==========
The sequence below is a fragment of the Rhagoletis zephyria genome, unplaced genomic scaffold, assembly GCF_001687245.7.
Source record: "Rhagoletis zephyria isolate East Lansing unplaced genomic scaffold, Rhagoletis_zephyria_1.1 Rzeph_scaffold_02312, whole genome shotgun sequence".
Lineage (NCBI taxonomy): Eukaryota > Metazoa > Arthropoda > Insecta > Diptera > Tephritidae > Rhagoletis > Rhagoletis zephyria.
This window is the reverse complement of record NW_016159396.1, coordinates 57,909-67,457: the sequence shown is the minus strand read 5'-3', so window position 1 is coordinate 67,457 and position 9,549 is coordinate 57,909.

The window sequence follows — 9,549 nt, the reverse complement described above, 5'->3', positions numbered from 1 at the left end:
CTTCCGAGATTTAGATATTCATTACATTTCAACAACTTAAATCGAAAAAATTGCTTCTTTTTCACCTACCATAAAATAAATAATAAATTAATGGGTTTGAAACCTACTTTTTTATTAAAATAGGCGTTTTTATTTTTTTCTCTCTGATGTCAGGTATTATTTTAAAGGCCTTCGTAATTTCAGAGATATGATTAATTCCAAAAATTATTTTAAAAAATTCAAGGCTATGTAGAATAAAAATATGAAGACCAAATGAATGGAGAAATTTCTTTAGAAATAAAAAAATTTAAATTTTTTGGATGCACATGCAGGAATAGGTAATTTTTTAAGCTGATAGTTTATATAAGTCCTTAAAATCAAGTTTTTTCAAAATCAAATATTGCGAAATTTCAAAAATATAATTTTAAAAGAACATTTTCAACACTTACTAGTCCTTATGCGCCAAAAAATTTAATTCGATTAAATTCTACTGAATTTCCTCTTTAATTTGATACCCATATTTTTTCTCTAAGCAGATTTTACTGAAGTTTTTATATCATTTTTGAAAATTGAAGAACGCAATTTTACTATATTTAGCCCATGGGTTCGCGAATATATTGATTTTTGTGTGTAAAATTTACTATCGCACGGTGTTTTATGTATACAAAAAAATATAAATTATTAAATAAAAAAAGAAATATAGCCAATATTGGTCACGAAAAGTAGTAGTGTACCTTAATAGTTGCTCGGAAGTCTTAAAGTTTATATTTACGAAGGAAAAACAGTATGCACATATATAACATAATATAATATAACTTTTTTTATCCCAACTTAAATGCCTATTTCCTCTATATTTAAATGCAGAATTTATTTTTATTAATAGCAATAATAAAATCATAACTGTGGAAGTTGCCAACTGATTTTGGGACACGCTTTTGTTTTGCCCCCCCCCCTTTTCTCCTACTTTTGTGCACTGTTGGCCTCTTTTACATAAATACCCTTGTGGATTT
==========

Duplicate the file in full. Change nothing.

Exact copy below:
The sequence below is a fragment of the Rhagoletis zephyria genome, unplaced genomic scaffold, assembly GCF_001687245.7.
Source record: "Rhagoletis zephyria isolate East Lansing unplaced genomic scaffold, Rhagoletis_zephyria_1.1 Rzeph_scaffold_02312, whole genome shotgun sequence".
Lineage (NCBI taxonomy): Eukaryota > Metazoa > Arthropoda > Insecta > Diptera > Tephritidae > Rhagoletis > Rhagoletis zephyria.
This window is the reverse complement of record NW_016159396.1, coordinates 57,909-67,457: the sequence shown is the minus strand read 5'-3', so window position 1 is coordinate 67,457 and position 9,549 is coordinate 57,909.

The window sequence follows — 9,549 nt, the reverse complement described above, 5'->3', positions numbered from 1 at the left end:
CTTCCGAGATTTAGATATTCATTACATTTCAACAACTTAAATCGAAAAAATTGCTTCTTTTTCACCTACCATAAAATAAATAATAAATTAATGGGTTTGAAACCTACTTTTTTATTAAAATAGGCGTTTTTATTTTTTTCTCTCTGATGTCAGGTATTATTTTAAAGGCCTTCGTAATTTCAGAGATATGATTAATTCCAAAAATTATTTTAAAAAATTCAAGGCTATGTAGAATAAAAATATGAAGACCAAATGAATGGAGAAATTTCTTTAGAAATAAAAAAATTTAAATTTTTTGGATGCACATGCAGGAATAGGTAATTTTTTAAGCTGATAGTTTATATAAGTCCTTAAAATCAAGTTTTTTCAAAATCAAATATTGCGAAATTTCAAAAATATAATTTTAAAAGAACATTTTCAACACTTACTAGTCCTTATGCGCCAAAAAATTTAATTCGATTAAATTCTACTGAATTTCCTCTTTAATTTGATACCCATATTTTTTCTCTAAGCAGATTTTACTGAAGTTTTTATATCATTTTTGAAAATTGAAGAACGCAATTTTACTATATTTAGCCCATGGGTTCGCGAATATATTGATTTTTGTGTGTAAAATTTACTATCGCACGGTGTTTTATGTATACAAAAAAATATAAATTATTAAATAAAAAAAGAAATATAGCCAATATTGGTCACGAAAAGTAGTAGTGTACCTTAATAGTTGCTCGGAAGTCTTAAAGTTTATATTTACGAAGGAAAAACAGTATGCACATATATAACATAATATAATATAACTTTTTTTATCCCAACTTAAATGCCTATTTCCTCTATATTTAAATGCAGAATTTATTTTTATTAATAGCAATAATAAAATCATAACTGTGGAAGTTGCCAACTGATTTTGGGACACGCTTTTGTTTTGCCCCCCCCCCTTTTCTCCTACTTTTGTGCACTGTTGGCCTCTTTTACATAAATACCCTTGTGGATTT